In other words, Conners can't even answer when asked what reason the IRS gave for canceling his plan, because he hasn't done his taxes in 30 years! Conners was willing to suggest that the IRS was "hammering" him for political reasons without even being engaged enough to know what the IRS's stated reason was! This is the height of journalistic irresponsibility.  It's the equivalent of a journalist saying on air, "I got a parking ticket the other day.  I didn't actually look at it to see what it was for, but I'm positive it's retaliation from the Mayor!"

    Finally, also in the Jaco interview, Conners says that KMOV "supposedly" sent him social media guidelines but he doesn't remember looking at them.  Hmmm, I wonder whose responsibility that is?

    Obviously, journalists have a reason to be sympathetic to one of their own and to protect themselves from bosses who probably don't know much about journalism, even if "their own" in this case is a guy like Larry Conners who was perfectly willing to cross picket lines while fellow news employees were striking (especially ironic now that Conners is now citing collective bargaining).  However, given that this story has important implications for what it means to do quality journalism, they need to take care to report all of the relevant facts, even those that clearly undermine his claims. Conners engaged in epically irresponsible "journalism," and whether or not he deserved to be fired, no one should pretend for a second that he was acting with journalistic integrity.

    Friday, May 17, 2013

    Tea Partiers Who Likely Violated 501(c)(4) Rules Are, Of Course, Leading the Complaints About the IRS

    Bill Hennessy, founder of the St. Louis Tea Party, was recently on Larry Kudlow's CNBC show complaining about the IRS targeting the tea party for additional scrutiny:

    Similarly, Missouri GOP Chair Ed Martin is in the Post-Dispatch talking about how the IRS "corruption" will galvanize the tea party.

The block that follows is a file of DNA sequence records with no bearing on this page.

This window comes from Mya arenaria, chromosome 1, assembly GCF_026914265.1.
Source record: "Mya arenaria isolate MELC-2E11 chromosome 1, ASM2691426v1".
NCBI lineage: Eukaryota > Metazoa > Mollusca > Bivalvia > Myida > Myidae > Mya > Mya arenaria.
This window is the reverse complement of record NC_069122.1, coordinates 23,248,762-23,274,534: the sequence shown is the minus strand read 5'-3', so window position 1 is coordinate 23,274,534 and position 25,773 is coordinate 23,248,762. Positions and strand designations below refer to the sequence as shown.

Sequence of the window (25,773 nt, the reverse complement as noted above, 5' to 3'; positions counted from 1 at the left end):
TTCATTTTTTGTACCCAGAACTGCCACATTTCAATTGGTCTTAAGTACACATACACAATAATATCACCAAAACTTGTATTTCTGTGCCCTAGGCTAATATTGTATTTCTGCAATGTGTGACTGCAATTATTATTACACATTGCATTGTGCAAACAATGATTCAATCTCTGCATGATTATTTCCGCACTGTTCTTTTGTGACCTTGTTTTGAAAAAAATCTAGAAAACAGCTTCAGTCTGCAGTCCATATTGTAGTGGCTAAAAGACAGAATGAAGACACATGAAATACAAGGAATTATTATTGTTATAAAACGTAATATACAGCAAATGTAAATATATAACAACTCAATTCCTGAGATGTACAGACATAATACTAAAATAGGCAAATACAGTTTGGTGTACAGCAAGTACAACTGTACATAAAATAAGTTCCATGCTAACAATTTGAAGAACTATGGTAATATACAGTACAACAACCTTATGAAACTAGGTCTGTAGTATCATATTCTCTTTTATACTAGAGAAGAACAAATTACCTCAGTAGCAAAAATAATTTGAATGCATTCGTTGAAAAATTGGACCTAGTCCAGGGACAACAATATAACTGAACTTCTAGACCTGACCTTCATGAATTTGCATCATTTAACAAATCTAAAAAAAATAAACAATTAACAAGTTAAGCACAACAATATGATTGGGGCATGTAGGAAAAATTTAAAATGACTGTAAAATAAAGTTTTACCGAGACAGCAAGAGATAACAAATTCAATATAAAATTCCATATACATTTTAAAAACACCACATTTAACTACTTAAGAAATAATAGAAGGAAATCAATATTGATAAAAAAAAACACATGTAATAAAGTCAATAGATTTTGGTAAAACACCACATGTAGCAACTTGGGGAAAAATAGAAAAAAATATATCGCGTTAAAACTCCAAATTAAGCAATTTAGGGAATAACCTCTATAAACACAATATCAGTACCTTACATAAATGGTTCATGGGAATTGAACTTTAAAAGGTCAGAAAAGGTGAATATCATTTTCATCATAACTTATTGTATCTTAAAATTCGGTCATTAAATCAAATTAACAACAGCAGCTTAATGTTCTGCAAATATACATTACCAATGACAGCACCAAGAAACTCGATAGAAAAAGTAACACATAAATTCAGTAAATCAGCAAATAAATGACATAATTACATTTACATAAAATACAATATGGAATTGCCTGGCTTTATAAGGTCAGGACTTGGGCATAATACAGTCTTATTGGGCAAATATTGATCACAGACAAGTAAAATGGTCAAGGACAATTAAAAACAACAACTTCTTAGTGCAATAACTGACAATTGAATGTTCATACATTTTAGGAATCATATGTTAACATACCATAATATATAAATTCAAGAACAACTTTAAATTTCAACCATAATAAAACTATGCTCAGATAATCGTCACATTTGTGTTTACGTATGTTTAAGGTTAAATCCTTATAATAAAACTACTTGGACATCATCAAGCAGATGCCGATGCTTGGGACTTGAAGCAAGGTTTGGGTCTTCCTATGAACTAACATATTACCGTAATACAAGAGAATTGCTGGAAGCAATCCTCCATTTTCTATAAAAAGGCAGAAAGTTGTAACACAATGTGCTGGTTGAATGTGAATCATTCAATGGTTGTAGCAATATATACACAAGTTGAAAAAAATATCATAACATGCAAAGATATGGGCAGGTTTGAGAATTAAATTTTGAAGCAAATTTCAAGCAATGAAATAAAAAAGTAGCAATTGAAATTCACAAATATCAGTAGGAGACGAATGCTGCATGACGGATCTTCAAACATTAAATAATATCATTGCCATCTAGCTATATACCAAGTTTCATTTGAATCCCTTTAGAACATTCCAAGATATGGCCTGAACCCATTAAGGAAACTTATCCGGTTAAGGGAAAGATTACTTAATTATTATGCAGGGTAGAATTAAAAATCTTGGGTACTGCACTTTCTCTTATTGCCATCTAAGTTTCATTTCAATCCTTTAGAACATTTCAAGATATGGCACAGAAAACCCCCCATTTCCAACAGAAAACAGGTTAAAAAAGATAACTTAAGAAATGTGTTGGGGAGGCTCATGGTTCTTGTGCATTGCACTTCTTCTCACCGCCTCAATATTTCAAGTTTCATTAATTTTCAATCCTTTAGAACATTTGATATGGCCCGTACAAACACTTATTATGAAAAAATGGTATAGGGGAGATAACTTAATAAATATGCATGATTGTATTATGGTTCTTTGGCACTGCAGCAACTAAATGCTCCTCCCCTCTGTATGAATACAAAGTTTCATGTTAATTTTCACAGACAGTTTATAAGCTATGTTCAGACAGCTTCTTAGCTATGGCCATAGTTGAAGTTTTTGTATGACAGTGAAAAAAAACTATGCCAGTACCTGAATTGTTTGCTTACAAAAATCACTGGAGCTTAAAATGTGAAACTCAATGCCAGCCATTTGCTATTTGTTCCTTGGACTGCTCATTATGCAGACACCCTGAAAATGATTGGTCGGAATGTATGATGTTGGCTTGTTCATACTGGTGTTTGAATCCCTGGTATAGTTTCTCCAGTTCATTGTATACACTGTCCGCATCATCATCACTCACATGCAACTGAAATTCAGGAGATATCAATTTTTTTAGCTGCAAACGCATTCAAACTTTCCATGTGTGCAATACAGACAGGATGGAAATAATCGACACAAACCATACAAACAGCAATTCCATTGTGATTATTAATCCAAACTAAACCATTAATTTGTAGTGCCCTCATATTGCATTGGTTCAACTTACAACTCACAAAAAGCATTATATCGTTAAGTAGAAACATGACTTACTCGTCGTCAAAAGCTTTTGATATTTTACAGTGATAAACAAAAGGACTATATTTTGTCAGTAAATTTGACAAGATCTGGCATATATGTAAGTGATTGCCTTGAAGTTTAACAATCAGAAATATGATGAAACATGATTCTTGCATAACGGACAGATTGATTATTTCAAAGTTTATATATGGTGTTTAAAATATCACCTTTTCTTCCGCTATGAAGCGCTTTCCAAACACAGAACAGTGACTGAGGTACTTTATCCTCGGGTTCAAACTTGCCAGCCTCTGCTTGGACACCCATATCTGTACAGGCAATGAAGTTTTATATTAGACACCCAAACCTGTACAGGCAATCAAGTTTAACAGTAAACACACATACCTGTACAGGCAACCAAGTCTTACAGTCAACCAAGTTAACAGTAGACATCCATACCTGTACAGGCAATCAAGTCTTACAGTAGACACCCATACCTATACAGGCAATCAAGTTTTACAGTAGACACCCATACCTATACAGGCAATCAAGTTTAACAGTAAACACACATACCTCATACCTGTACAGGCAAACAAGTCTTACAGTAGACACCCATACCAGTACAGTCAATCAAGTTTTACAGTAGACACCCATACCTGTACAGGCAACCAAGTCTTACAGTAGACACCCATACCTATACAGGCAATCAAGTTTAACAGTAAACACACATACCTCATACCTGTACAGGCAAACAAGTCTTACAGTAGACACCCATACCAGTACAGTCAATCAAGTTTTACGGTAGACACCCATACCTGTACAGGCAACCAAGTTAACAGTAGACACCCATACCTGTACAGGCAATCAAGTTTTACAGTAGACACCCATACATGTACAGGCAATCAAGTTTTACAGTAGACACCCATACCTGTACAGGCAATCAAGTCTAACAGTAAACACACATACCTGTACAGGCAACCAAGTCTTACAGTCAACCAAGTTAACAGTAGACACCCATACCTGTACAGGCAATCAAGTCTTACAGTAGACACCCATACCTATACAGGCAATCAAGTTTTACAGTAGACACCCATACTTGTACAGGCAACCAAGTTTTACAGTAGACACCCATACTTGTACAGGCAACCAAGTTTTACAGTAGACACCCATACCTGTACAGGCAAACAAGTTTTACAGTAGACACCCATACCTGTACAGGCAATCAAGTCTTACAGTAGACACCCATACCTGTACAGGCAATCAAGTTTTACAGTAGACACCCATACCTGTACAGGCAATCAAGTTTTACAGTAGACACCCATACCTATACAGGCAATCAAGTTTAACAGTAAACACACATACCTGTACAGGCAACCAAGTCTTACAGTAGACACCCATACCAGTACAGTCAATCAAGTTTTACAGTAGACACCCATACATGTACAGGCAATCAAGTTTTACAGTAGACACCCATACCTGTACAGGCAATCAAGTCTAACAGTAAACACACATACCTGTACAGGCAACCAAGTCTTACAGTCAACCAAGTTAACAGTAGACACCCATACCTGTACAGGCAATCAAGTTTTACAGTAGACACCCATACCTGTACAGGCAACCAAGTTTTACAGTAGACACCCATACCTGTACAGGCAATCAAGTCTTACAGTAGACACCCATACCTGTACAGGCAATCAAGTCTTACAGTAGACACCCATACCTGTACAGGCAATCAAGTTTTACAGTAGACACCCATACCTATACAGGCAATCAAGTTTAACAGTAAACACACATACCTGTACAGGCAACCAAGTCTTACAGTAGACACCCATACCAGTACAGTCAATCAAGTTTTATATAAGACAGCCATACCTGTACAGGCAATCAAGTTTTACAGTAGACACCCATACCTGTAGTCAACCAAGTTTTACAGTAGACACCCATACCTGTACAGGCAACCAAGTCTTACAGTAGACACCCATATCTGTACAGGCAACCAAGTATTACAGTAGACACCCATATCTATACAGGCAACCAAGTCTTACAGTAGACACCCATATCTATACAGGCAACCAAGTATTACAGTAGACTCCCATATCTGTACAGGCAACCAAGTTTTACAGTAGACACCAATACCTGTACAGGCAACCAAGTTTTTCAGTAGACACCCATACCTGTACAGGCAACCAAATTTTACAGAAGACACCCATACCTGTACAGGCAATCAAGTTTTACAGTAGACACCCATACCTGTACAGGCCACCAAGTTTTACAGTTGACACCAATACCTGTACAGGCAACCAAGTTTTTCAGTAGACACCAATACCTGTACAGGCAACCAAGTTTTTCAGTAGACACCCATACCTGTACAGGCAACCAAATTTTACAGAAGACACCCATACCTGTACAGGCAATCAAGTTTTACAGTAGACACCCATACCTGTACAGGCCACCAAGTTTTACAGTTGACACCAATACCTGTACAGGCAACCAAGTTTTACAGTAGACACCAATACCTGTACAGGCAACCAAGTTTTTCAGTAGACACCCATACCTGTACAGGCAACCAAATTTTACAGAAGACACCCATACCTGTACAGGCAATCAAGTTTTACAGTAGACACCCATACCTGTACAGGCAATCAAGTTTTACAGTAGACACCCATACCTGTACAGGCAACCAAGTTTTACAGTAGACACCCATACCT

Their promotion of the issue by this pair is especially ironic considering that I documented, on multiple occasions, the St. Louis Tea Party publicly advocating their endorsement of Ed Martin in a Missouri Congressional race in violation of the rules governing 501(c)(4) organizations, which state that such organizations are not allowed to endorse candidates (see here, p. 7, first full paragraph) and communicate that endorsement to the public.

    Back in the 2010 elections, the tea party paid for billboards featuring Martin and his Democratic opponent Russ Carnahan that prompted former Post-Dispatch reporter Jake Wagman to write:
    But unless Carnahan supporters really do have their head down, it won't be hard to see through the intent of the billboard, which, if it sparks a legal challenge, could spell trouble for the Tea Party.  
    As I noted at the time, there were other tea party actions that were not "straddling the line" (Wagman's phrase);  they were clearly endorsing Ed Martin in a manner intended to communicate with the general public.  First, the St. Louis Tea Party posted advertisements around the web that led directly to a web page that stated "Ed Martin Deserves To Serve Instead of Russ Carnahan." They've deleted the original post now, but you can see it at the Way Back machine.